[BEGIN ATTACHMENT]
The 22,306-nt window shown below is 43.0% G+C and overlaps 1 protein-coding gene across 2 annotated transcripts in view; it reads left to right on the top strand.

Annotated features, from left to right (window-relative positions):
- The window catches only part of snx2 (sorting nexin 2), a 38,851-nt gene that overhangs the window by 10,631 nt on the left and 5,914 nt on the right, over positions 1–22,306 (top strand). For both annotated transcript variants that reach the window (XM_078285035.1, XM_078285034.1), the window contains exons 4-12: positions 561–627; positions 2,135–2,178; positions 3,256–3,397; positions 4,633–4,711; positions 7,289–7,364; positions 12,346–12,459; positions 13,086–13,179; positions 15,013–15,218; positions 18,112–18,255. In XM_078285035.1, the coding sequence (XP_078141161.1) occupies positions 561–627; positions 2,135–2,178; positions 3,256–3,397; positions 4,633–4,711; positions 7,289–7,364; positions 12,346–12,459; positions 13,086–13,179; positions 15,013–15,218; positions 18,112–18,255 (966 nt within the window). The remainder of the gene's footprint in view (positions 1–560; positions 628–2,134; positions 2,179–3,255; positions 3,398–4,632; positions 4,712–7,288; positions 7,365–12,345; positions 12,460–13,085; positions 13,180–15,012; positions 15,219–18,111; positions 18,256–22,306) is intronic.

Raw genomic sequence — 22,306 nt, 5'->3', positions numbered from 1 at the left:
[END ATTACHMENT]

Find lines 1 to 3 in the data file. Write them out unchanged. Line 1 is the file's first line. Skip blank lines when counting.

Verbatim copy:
The 22,306-nt window shown below is 43.0% G+C and overlaps 1 protein-coding gene across 2 annotated transcripts in view; it reads left to right on the top strand.

Annotated features, from left to right (window-relative positions):
- The window catches only part of snx2 (sorting nexin 2), a 38,851-nt gene that overhangs the window by 10,631 nt on the left and 5,914 nt on the right, over positions 1–22,306 (top strand). For both annotated transcript variants that reach the window (XM_078285035.1, XM_078285034.1), the window contains exons 4-12: positions 561–627; positions 2,135–2,178; positions 3,256–3,397; positions 4,633–4,711; positions 7,289–7,364; positions 12,346–12,459; positions 13,086–13,179; positions 15,013–15,218; positions 18,112–18,255. In XM_078285035.1, the coding sequence (XP_078141161.1) occupies positions 561–627; positions 2,135–2,178; positions 3,256–3,397; positions 4,633–4,711; positions 7,289–7,364; positions 12,346–12,459; positions 13,086–13,179; positions 15,013–15,218; positions 18,112–18,255 (966 nt within the window). The remainder of the gene's footprint in view (positions 1–560; positions 628–2,134; positions 2,179–3,255; positions 3,398–4,632; positions 4,712–7,288; positions 7,365–12,345; positions 12,460–13,085; positions 13,180–15,012; positions 15,219–18,111; positions 18,256–22,306) is intronic.